It can be frightening to see tiny specks of flood your field of vision. Those specks are known as eye floaters and a relatively common phenomenon particularly in older people and those who are near-sighted. They are usually dark in color and may resemble black spots. When people experience them, they’re sometimes concerned that they’re having a stroke or have a serious disease. Are dark floaters a cause for concern?
What Causes Eye Floaters?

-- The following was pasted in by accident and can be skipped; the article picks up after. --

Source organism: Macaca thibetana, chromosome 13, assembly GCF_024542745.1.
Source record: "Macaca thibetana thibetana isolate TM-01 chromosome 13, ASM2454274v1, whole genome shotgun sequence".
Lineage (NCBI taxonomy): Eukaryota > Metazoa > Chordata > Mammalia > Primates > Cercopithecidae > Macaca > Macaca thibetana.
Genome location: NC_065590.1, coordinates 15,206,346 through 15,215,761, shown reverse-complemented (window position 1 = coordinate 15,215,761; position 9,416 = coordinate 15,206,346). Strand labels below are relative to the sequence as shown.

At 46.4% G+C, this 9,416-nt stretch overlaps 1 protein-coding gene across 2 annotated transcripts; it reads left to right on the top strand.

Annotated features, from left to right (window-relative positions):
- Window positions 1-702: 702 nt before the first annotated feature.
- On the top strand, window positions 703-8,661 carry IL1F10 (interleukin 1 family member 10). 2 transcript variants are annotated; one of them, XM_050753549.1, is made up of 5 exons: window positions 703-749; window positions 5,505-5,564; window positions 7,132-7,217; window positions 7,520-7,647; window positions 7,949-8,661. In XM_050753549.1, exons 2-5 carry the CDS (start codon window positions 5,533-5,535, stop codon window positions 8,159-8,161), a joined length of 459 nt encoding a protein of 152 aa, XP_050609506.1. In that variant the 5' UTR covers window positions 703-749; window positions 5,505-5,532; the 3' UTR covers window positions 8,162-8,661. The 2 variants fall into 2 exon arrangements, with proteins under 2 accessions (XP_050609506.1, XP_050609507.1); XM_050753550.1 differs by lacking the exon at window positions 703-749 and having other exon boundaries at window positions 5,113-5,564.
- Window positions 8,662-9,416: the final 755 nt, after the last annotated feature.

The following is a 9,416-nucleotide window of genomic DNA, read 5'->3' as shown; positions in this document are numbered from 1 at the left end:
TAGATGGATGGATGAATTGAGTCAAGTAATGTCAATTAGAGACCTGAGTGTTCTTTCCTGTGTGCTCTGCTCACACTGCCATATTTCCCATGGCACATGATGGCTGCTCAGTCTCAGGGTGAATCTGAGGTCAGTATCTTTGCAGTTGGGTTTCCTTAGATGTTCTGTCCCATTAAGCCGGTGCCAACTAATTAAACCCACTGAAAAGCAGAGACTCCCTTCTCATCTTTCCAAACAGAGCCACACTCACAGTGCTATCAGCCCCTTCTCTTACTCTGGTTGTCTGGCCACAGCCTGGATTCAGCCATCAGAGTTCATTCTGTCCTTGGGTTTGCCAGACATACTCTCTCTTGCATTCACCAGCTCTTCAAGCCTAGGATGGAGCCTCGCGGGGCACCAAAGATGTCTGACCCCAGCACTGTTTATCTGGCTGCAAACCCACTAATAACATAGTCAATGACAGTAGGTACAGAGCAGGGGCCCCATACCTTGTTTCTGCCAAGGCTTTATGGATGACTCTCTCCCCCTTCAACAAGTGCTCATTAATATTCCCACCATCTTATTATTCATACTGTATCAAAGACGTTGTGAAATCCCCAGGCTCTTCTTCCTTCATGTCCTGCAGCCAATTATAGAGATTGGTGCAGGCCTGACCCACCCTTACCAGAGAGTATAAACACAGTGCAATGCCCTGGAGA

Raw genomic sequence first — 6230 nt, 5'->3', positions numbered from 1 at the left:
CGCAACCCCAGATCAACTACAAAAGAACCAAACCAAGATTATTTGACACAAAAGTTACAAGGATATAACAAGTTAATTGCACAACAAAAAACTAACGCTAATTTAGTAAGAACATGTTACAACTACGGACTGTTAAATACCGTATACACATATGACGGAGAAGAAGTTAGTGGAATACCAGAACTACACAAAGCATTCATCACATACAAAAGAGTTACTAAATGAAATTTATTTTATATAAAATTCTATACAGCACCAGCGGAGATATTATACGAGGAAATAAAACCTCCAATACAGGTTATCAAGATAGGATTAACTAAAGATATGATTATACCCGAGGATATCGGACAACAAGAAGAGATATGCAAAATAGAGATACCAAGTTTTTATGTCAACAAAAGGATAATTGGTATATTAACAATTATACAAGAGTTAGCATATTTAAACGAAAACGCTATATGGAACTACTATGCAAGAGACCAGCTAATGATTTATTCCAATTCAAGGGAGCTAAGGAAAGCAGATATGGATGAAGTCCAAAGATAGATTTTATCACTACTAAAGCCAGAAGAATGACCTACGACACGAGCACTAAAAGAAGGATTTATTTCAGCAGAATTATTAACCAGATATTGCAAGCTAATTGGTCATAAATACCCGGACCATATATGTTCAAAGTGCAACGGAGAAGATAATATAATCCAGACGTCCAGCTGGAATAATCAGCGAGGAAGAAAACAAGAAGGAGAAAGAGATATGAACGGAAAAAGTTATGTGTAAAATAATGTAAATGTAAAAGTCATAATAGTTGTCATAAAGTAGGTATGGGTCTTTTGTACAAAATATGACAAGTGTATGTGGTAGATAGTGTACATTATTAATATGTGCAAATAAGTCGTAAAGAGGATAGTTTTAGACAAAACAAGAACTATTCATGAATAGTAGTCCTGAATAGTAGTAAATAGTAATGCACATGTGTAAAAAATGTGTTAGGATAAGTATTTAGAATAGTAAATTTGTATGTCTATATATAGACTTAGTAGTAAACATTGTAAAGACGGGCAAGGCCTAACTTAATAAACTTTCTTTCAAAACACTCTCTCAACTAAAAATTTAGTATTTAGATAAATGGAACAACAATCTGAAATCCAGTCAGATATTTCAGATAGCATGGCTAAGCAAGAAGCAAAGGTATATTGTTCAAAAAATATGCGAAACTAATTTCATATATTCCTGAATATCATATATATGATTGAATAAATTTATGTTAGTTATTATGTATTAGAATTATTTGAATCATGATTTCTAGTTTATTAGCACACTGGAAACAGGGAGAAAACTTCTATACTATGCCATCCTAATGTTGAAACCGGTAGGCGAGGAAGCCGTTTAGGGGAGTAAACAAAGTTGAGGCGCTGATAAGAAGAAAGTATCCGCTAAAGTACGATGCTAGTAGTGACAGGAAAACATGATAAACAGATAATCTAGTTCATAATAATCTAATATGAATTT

You may be surprised to learn that eye floaters aren’t an optical illusion. When you see dark floaters you’re seeing actual specks of material suspended in the vitreous humor, the jelly-like fluid that fills the interior of the eye. Sometimes these deposits are remnants remaining from when the eye was formed, but more commonly they represent debris that accumulates over time as the eye ages. This debris can move through the vitreous humor casting a shadow on the retina which makes the debris appear as gray or dark specks in the field of vision. Some people with dark floaters also experience jagged lines, specks, or squiggles of light. Dark floaters are so visible, and annoying, because they’re suspended in a liquid media and can move across the retinal field. Read the Full Story from Health Mad